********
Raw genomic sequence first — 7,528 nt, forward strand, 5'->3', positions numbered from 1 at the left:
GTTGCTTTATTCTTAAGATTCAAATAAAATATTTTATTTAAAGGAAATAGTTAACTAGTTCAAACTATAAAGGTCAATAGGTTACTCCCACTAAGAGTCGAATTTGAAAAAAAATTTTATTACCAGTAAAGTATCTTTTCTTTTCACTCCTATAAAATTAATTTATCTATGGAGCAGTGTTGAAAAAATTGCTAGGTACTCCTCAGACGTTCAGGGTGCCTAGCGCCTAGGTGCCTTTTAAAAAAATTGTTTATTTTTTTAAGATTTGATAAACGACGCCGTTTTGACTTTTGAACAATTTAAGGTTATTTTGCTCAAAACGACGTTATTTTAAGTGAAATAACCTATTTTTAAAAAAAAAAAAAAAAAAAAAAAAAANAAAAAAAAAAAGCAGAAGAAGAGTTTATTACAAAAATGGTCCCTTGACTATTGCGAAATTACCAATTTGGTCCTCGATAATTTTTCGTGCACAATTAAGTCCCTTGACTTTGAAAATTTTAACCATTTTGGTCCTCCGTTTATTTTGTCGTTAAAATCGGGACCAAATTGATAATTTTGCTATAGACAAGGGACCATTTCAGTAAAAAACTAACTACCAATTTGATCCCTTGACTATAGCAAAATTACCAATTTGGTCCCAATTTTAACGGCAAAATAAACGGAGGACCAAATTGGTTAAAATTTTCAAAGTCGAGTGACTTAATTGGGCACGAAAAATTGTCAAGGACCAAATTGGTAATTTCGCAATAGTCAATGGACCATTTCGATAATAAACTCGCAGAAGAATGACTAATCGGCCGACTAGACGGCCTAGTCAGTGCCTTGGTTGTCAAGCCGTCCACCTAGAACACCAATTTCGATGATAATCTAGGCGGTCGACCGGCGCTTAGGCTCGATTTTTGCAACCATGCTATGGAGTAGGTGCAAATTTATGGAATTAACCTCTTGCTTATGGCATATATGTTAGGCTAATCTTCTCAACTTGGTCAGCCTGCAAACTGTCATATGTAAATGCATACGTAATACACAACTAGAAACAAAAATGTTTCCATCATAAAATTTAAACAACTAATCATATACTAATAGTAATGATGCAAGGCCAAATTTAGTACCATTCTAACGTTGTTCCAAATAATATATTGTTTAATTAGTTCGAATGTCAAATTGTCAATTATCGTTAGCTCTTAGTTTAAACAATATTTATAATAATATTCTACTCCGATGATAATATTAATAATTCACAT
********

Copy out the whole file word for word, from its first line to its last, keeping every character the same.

Raw genomic sequence first — 7,528 nt, forward strand, 5'->3', positions numbered from 1 at the left:
GTTGCTTTATTCTTAAGATTCAAATAAAATATTTTATTTAAAGGAAATAGTTAACTAGTTCAAACTATAAAGGTCAATAGGTTACTCCCACTAAGAGTCGAATTTGAAAAAAAATTTTATTACCAGTAAAGTATCTTTTCTTTTCACTCCTATAAAATTAATTTATCTATGGAGCAGTGTTGAAAAAATTGCTAGGTACTCCTCAGACGTTCAGGGTGCCTAGCGCCTAGGTGCCTTTTAAAAAAATTGTTTATTTTTTTAAGATTTGATAAACGACGCCGTTTTGACTTTTGAACAATTTAAGGTTATTTTGCTCAAAACGACGTTATTTTAAGTGAAATAACCTATTTTTAAAAAAAAAAAAAAAAAAAAAAAAAANAAAAAAAAAAAGCAGAAGAAGAGTTTATTACAAAAATGGTCCCTTGACTATTGCGAAATTACCAATTTGGTCCTCGATAATTTTTCGTGCACAATTAAGTCCCTTGACTTTGAAAATTTTAACCATTTTGGTCCTCCGTTTATTTTGTCGTTAAAATCGGGACCAAATTGATAATTTTGCTATAGACAAGGGACCATTTCAGTAAAAAACTAACTACCAATTTGATCCCTTGACTATAGCAAAATTACCAATTTGGTCCCAATTTTAACGGCAAAATAAACGGAGGACCAAATTGGTTAAAATTTTCAAAGTCGAGTGACTTAATTGGGCACGAAAAATTGTCAAGGACCAAATTGGTAATTTCGCAATAGTCAATGGACCATTTCGATAATAAACTCGCAGAAGAATGACTAATCGGCCGACTAGACGGCCTAGTCAGTGCCTTGGTTGTCAAGCCGTCCACCTAGAACACCAATTTCGATGATAATCTAGGCGGTCGACCGGCGCTTAGGCTCGATTTTTGCAACCATGCTATGGAGTAGGTGCAAATTTATGGAATTAACCTCTTGCTTATGGCATATATGTTAGGCTAATCTTCTCAACTTGGTCAGCCTGCAAACTGTCATATGTAAATGCATACGTAATACACAACTAGAAACAAAAATGTTTCCATCATAAAATTTAAACAACTAATCATATACTAATAGTAATGATGCAAGGCCAAATTTAGTACCATTCTAACGTTGTTCCAAATAATATATTGTTTAATTAGTTCGAATGTCAAATTGTCAATTATCGTTAGCTCTTAGTTTAAACAATATTTATAATAATATTCTACTCCGATGATAATATTAATAATTCACAT